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Comment: November 5th 2003 - Just resting and doing some daydreaming of adventures to come. Long way to go yet. Rule #1: Have all your hardware on hand to avoid any unpleasant surprises. I learned my lesson with the galley hurricane hinge when the manufacturer changed the design to zero offset.
November 5th 2003 - These inexpensive straps were a great help since I did the complete build with no help. Hardboard is 1/8 tempered Masonite and follows the conture easily.  The lines are just a reference to the center line of the ribs for driving brads.

November 5th 2003 - The 2 X 3 oak hinge rib gives a sturdy place for attaching temporary clamps and will provide a strong member to attach the galley hinge later on.

November 5th 2003 - Holding hard board in place while glueing.  Also used lots of 3/4 brads then filled the holes. Chalk lines were snapped over ribs as a guide for shooting brads.  Reminder - don't shoot brads into your electrical wires.

November 5th 2003 - The hinge rib is 2 X 3 oak with four 2-1/2 screws on each side. Rumor is this rib was the weakest part of the original Kit trailer but on this tear it should be one of the strongest.

November 5th 2003 - Using straps to hold down hard board until adhesive cures. Of course another short piece will be added but the seam will be invisible once it is covered with the aluminum.

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November 14th 2003 - Three more coats of spar varnish outside which should seal out moisture.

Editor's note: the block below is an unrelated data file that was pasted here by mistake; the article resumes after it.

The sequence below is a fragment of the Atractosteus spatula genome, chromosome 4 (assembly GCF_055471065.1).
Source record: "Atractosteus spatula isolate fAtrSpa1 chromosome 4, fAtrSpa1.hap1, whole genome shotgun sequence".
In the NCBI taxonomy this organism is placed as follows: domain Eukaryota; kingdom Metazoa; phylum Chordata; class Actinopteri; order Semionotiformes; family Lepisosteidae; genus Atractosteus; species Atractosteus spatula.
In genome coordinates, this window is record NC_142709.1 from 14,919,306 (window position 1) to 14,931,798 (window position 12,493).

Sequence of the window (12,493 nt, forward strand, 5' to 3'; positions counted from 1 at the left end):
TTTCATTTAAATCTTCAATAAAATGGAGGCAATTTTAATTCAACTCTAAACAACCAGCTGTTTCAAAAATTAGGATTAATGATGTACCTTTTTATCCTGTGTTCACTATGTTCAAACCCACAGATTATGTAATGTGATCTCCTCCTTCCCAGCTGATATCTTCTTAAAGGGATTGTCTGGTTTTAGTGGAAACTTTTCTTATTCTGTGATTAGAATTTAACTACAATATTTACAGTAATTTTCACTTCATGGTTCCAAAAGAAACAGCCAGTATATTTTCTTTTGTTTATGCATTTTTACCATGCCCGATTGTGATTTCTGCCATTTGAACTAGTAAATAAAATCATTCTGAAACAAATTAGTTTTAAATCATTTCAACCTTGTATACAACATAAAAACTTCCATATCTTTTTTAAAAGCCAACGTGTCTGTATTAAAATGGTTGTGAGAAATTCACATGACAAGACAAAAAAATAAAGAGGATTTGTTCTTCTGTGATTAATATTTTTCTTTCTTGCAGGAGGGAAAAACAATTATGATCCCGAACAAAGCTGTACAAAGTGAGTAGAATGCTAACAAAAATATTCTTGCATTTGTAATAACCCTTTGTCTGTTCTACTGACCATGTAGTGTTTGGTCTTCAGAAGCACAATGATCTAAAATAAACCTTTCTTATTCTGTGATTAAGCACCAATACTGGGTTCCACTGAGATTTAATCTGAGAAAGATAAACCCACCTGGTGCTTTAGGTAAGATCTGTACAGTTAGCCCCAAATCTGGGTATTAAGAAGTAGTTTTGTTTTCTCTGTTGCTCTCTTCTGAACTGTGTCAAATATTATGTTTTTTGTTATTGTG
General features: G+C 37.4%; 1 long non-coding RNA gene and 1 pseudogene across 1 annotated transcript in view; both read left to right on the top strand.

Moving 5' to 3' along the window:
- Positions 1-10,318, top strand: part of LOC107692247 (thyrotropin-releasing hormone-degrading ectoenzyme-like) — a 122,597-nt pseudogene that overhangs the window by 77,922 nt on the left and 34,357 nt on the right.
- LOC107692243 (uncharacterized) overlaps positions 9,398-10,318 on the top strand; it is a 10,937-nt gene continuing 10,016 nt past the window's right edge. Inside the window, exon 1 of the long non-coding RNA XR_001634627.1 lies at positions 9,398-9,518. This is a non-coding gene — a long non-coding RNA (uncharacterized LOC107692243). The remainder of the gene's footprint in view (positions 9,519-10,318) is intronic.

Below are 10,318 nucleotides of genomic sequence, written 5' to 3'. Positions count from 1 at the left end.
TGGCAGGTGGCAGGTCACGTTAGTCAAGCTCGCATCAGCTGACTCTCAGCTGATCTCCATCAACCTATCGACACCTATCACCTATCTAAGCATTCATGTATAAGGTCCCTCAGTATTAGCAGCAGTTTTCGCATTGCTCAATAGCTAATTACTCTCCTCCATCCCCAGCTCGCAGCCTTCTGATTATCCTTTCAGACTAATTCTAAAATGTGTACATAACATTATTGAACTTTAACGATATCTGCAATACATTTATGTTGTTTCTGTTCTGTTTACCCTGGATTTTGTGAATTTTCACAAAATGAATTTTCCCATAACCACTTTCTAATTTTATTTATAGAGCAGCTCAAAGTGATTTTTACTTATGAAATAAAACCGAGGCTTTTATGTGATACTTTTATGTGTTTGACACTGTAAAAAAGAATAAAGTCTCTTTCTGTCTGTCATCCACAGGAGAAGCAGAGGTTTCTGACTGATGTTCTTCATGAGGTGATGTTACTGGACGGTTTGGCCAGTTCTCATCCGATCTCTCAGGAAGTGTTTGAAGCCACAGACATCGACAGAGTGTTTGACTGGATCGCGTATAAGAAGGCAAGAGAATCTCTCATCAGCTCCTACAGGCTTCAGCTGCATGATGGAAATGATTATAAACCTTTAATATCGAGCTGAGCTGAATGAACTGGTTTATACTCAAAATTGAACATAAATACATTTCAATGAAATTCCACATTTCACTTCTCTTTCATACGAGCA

November 5th 2003 - The wall skins were roughed out and sandwiched between finished wall & Masonite.  Of course I could only route a short distance and then would have to re-arange the clamps.  Both aluminum sides were in the sandwich so were cut at the same time.

November 14th 2003 - Both pieces of rough cut aluminum are sandwiched between finished side and the Masonite template.  Then the router with flush cutting carbide cutter was used to finish cut the aluminum.  I used a variable voltage supply to the router and cut it to 40 volts to slow the cutter.  Any faster and the tool would overheat and melt/ball up the aluminum.

November 16th 2003 - Straps holding aluminum skin in place while routing the top vent hole with a router flush cutting bit. The top vent will then be drilled and screwed into place which will hold the skin tight. A good idea is to glue something soft to the 2 X 4 blocks to prevent scratching the surface.

November 16th 2003 - Holding top aluminum in place prior to cutting the top vent opening. Because the sides were clones and the floor was absolutly level when the bulkhead was installed the hard board and aluminum skins then fit pefectly with no trimming.

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